As interest in comic books and super heroes began to grow in the 1960s, several fly-by-night companies attempted to get in on the action. One such organization was Super Comics, published by Israel Waldman. Waldman’s M.O. was to try to make a buck as cheaply as possible, and so for his Super Comics output, he had sourced a big stack of existing film and reproduction materials for comics published during the Golden Age and, without securing any rights whatsoever, he wrapped them in new covers and released them in bulk lots to supermarkets and toy and department stores. The books were undated, so they were effectively evergreen and could remain on sale indefinitely. Waldman stayed away from anything that would draw the ire of the publishers still in the field, but everything else was open game to him. For a goodly portion of fans in the 1960s, the Super Comics releases were the first place they were able to experience actual Golden Age pre-Comics Code comic books. (Waldman didn’t bother with the Code since he was selling his wares directly to retail outlets and bypassing the regular newsstand distribution model entirely.)
Among the varied and assorted books that Super Comics released was this issue of PLASTIC MAN, one of three they reprinted. The issue numbers on the covers were pretty randomly placed–it seems that Waldman wanted to give the impression that all of his titles were long-running series, but this gave early fans conniptions as they tried to track down issues that didn’t actually exist. Super released three issues of PLASTIC MAN in total, numbered #11, #16 and #18. Two of them contained the complete editorial content from a pair of Quality Comics’ PLASTIC MAN series, while the last was taken from an issue of POLICE COMICS and included the Spirit and Manhunter as well as adventures of Plas himself.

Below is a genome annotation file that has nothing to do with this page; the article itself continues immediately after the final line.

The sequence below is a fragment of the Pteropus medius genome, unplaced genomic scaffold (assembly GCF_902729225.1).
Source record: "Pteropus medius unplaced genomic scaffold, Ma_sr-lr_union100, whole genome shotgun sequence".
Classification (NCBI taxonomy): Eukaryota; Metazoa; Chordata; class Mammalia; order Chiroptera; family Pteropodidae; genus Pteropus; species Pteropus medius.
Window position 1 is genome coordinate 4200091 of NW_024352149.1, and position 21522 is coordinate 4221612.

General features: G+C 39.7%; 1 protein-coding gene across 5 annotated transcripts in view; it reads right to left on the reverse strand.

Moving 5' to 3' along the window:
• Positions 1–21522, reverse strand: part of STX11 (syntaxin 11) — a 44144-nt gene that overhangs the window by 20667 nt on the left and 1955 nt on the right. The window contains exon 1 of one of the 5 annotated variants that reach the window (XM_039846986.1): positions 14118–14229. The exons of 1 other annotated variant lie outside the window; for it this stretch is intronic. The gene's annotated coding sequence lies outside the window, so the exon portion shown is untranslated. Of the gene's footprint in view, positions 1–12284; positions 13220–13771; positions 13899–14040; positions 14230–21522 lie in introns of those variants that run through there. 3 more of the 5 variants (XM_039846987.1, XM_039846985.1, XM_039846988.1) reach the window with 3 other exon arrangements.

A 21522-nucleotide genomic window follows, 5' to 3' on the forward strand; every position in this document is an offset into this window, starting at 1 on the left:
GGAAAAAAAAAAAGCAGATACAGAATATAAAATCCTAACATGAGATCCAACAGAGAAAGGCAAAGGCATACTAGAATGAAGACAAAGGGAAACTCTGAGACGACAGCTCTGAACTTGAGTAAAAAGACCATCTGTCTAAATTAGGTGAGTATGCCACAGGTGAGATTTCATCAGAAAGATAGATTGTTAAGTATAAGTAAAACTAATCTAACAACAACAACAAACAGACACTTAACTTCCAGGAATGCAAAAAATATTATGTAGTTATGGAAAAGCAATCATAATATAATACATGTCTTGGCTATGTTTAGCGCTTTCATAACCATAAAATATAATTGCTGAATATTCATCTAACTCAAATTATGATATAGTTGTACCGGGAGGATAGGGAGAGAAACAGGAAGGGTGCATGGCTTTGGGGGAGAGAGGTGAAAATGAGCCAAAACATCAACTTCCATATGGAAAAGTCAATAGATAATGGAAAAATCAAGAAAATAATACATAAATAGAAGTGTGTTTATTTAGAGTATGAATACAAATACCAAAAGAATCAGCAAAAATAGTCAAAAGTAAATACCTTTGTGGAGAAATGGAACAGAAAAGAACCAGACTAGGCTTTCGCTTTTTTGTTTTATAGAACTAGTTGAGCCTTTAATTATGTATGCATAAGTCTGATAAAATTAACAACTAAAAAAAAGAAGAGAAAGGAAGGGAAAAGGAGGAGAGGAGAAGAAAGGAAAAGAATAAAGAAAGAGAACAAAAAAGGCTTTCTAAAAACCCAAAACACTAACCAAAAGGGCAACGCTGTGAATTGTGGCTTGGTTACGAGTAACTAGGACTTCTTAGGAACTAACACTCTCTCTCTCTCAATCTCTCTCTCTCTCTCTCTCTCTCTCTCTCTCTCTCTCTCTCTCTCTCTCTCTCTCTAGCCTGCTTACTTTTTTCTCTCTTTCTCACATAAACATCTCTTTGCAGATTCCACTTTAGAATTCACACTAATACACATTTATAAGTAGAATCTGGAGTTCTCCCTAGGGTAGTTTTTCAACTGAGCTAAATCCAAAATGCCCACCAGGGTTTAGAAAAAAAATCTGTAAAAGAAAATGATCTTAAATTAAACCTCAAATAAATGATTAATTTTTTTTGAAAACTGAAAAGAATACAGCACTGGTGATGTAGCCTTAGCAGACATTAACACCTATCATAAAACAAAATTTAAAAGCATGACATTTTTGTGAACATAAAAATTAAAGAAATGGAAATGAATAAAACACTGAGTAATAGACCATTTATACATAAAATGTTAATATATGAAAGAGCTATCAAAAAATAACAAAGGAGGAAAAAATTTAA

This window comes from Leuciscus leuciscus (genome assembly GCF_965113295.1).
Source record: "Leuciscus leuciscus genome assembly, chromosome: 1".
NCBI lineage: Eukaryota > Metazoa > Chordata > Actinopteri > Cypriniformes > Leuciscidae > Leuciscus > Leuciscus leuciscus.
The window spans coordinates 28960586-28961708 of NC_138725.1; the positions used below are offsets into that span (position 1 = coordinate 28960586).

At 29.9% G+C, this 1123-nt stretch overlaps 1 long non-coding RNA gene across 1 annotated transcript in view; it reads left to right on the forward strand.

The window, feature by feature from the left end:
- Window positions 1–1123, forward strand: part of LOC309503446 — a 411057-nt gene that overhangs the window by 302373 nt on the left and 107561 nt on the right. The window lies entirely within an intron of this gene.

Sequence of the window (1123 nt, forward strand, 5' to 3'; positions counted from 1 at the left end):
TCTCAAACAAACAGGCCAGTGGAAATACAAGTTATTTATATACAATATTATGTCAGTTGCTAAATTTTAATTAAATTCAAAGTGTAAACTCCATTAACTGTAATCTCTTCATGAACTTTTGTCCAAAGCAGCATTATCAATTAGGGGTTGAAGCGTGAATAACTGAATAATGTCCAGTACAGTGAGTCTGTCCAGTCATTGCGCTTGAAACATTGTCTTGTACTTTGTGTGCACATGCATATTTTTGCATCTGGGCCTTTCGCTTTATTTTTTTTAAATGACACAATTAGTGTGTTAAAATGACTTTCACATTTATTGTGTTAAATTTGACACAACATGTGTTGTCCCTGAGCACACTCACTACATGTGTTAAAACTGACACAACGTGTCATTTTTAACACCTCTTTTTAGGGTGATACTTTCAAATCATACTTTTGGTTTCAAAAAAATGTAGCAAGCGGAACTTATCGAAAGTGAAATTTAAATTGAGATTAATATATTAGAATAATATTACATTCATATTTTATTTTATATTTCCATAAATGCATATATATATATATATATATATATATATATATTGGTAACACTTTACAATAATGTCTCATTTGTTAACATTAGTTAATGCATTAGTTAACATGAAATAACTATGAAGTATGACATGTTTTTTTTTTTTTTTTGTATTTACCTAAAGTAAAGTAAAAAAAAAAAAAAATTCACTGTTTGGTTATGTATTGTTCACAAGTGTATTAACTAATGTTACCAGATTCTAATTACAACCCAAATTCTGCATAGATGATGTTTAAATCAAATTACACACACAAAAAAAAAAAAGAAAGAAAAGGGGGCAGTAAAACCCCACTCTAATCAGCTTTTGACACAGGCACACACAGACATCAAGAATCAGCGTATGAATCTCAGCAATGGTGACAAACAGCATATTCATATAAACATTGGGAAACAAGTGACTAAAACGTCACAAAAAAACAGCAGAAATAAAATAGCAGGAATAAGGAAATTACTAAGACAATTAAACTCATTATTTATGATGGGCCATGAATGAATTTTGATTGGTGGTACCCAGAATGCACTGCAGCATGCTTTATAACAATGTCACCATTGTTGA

This particular issue contained the contents of Quality’s PLASTIC MAN #21 initially published in 1950, thirteen years earlier. And it gave readers of the day a chance to experience the unbridled zanyness of Jack Cole’s elastic hero. The new cover on this book was done by Gray Morrow, and it’s really quite nice.
As you can see, the printing quality on the Super book was haphazard at best–Waldman wasn’t that concerned with quality control, only with squeezing nickels out of customers without having to work too hard at it. These bootleg Plastic Man releases were one of the motivators for DC to bring the character back into active use in 196 (They had purchased Plastic Man along with all of the other Quality titles in 1957, but only continued to publish a few titles, such as G.I. COMBAT and BLACKHAWK. Plas was exiled to limbo until events caused him to be focused upon once again.)
This issue contained a pair of Plastic Man stories drawn by Jack Cole and written by Bill Woolfolk bracketing a Woozy solo feature that Cole both wrote and drew. As such, it was a very entertaining package for the money spent.
Lousy, almost criminal registration of the printing plates on this page.